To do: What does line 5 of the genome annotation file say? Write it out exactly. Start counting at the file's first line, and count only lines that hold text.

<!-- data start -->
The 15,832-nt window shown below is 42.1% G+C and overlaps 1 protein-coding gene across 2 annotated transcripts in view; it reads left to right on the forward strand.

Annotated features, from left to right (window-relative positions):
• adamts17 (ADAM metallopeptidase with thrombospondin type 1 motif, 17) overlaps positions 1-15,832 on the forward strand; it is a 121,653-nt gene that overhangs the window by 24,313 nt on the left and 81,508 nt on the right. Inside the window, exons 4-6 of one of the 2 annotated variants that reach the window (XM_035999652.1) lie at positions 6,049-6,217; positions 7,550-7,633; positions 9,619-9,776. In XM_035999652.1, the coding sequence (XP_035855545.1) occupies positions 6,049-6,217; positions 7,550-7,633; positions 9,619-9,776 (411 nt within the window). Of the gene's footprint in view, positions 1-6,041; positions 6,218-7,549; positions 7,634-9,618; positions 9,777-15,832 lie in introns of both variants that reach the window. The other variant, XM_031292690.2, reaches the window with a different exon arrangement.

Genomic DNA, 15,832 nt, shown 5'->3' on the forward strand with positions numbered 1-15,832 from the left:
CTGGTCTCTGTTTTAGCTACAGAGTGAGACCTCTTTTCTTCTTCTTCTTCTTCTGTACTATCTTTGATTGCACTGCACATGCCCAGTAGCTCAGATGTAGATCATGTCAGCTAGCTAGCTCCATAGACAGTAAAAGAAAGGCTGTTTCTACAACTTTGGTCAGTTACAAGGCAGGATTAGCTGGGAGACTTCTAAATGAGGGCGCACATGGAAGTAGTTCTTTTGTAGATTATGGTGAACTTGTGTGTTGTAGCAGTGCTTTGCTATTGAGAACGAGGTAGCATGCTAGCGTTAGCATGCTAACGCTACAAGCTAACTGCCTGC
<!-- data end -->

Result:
CTGGTCTCTGTTTTAGCTACAGAGTGAGACCTCTTTTCTTCTTCTTCTTCTTCTGTACTATCTTTGATTGCACTGCACATGCCCAGTAGCTCAGATGTAGATCATGTCAGCTAGCTAGCTCCATAGACAGTAAAAGAAAGGCTGTTTCTACAACTTTGGTCAGTTACAAGGCAGGATTAGCTGGGAGACTTCTAAATGAGGGCGCACATGGAAGTAGTTCTTTTGTAGATTATGGTGAACTTGTGTGTTGTAGCAGTGCTTTGCTATTGAGAACGAGGTAGCATGCTAGCGTTAGCATGCTAACGCTACAAGCTAACTGCCTGC